Revise your definition of progress. If we think of revision as a process of perfection, and approach the goal of finishing with impatience, we’re apt to greet any failed hypothesis with dismay, and even resistance. I’d suggest measuring our progress less towards perfection, or finishing, but towards greater knowledge of our work. If you’ve learned something new about your character, your story—even/especially if that new knowledge points to the need for further revision—you’ve made progress.
Welcome complication. It’s vital to embrace new knowledge because the tendency is to fear it. New knowledge often brings complication. If I just learned something important, it’s likely to change the whole story, making the end point feel as if its receding. New insight can thus give us the sense of one step forward, two steps back in revision. But with patience those complications can be seen as complexity, and welcomed as adding depth and texture to our work.
Early drafts often need to expand rather than contract. Revision is not (only) editing, in the sense of cutting or contraction. There’s a time for that kind of revisionary work, to be sure, but it’s often later in the process than we imagine, or out of impatience allow for. Early revisions can become messier, but you need to let yourself explore to make discoveries. Hemingway’s line about leaving out, or cutting, what you know, returns here. Most of us know by writing, and if you cut too soon you may not have yet discovered what you need to know.
(Sore) thumbs up! Workshop, especially, is good at identifying problems in a story, and one response to that feedback is to cut the problems, the distracting, or seemingly irrelevant details. We lop off the sore thumbs, hammer flat the proud nails. Yet sometimes it’s exactly these odd details, these untidy anomalies, that are worth expanding upon. The things in a story that seem easiest to cut are often the things of which we say I’m not even sure why that’s there…which is to say they may be the least planned, most alive things, the places where our subconscious is breaking through our conscious intent. Following those leads, rather than erasing them, can be a good way to make revisionary discoveries.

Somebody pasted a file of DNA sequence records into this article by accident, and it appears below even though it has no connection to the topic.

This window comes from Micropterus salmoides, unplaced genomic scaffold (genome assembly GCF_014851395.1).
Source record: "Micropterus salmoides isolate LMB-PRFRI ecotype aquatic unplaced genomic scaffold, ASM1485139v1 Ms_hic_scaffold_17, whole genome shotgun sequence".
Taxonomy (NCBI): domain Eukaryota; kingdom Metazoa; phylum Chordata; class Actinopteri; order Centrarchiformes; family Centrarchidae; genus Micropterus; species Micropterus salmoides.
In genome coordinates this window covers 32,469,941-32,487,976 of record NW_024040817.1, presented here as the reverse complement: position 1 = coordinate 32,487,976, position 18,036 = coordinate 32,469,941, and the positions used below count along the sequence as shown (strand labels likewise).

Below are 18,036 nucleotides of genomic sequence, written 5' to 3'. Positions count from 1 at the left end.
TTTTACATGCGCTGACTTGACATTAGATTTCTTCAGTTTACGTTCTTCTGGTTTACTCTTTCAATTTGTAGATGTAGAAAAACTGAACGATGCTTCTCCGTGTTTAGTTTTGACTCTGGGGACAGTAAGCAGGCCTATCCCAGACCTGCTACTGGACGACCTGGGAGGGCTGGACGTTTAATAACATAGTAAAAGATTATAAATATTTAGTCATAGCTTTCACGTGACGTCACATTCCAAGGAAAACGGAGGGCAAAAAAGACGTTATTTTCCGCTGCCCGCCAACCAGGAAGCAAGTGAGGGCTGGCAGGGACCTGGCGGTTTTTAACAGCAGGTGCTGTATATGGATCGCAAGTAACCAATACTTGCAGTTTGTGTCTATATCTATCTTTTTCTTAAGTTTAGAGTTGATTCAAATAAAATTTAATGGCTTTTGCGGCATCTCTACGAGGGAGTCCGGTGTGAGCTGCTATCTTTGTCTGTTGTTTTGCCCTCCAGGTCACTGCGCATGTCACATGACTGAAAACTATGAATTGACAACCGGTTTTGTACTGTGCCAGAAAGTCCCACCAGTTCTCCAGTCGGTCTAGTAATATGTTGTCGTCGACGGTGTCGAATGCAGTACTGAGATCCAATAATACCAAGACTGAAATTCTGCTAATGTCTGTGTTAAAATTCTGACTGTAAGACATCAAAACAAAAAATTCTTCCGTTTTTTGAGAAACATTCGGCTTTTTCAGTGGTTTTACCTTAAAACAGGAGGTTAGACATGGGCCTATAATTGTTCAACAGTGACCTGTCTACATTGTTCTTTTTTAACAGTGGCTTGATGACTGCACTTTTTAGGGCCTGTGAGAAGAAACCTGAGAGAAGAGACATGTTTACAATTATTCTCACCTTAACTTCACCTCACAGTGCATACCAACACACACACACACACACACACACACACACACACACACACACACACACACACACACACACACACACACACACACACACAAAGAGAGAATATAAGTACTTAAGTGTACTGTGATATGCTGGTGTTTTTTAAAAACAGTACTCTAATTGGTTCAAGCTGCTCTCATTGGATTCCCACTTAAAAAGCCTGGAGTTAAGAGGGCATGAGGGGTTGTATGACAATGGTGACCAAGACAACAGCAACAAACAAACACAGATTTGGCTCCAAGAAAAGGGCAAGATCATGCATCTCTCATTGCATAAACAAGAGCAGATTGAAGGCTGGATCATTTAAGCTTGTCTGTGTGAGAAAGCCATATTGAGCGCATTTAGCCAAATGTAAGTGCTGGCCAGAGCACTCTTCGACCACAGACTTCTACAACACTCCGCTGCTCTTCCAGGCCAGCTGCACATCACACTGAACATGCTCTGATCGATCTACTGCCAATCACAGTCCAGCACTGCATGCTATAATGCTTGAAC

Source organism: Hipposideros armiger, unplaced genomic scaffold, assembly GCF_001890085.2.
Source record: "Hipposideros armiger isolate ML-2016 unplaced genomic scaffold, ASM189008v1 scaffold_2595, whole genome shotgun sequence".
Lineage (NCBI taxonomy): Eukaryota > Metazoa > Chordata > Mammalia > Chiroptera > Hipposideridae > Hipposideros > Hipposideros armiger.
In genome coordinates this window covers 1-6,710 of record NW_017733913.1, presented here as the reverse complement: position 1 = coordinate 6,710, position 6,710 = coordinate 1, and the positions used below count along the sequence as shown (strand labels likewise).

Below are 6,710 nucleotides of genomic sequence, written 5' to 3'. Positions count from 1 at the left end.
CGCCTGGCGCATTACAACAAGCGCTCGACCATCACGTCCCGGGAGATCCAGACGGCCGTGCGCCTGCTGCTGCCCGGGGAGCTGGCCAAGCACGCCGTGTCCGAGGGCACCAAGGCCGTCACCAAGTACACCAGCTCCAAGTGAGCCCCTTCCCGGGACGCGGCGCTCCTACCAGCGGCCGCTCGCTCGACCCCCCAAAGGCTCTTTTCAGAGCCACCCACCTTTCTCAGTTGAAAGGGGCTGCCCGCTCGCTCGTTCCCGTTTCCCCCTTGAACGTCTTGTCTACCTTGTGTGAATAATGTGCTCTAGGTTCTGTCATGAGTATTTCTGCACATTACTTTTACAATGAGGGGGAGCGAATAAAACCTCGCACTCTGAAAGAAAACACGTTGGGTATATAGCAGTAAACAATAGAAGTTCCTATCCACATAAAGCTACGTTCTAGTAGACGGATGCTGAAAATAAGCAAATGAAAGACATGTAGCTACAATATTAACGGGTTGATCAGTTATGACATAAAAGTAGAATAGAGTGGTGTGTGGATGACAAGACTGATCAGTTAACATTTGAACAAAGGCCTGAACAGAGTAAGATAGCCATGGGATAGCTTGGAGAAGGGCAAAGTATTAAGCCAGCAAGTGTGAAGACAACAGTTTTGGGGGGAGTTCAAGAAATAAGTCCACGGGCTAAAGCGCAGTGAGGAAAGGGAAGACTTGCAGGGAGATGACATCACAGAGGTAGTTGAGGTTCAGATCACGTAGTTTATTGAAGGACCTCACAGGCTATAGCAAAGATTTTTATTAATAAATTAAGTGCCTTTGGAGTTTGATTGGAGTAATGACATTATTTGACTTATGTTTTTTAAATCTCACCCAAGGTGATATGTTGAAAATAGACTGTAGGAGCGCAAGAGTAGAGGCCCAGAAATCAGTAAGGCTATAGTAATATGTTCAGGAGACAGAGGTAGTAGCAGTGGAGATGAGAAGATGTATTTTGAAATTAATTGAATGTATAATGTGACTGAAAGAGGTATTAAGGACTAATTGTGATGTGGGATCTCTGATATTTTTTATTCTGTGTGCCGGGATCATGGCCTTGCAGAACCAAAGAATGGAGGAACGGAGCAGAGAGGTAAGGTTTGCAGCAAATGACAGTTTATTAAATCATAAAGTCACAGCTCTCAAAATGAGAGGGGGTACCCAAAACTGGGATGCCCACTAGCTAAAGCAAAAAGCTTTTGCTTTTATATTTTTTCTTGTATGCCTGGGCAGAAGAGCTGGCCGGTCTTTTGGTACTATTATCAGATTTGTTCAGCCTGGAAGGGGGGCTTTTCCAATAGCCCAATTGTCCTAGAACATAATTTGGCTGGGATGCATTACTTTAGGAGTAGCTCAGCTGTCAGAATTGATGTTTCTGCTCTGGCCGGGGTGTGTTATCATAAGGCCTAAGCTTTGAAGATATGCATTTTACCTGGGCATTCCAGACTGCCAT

The only “wrong” cboice is no choice. Workshop feedback often presents revisionary choices: call them Door Number 1 and Door Number 2. Some people in class suggest one, some the other. We might ourselves agree with the diagnosis of a problem in a story, but be paralyzed by the choice between revisionary responses—how to choose? Which is right?—and that paralysis tends to result in no choice being made.
But this too is a manifestation of impatience. We fear the wrong choice, because it will waste time, take us further from our finished, perfect story. And out of fear of making the wrong choice, we make no choice. But what’s the worst that can happen? You make the wrong choice, pursue it, discover it was the wrong choice, and…go back to the previous draft. Is this wasted endeavor? Again, I’d rather call it a successful experiment. Door 1 is just another hypothesis to test via experiment. If you learn that Door 1 was a dead end, you may have also learned that Door 2 is the right path.
The main thing is not to get hung up on the choice; try one and find out. The choice is hard because we have imperfect information. We can’t foresee all the ways that a choice will play out. But the only way to rectify that, to get more information on which to make a sound choice, is to try one path and see where it leads. The only way to choose in other words…is to choose. And sometimes the only way to choose the right option is to choose the wrong one first.
Go beyond boredom. Sometimes stuckness comes from exhaustion, also known as boredom, and there are writers who will describe this as the end point of revision, by which measure stories are less finished than abandoned. But boredom seems a rather dispiriting end point for a creative process, even if I agree that it comes to us all.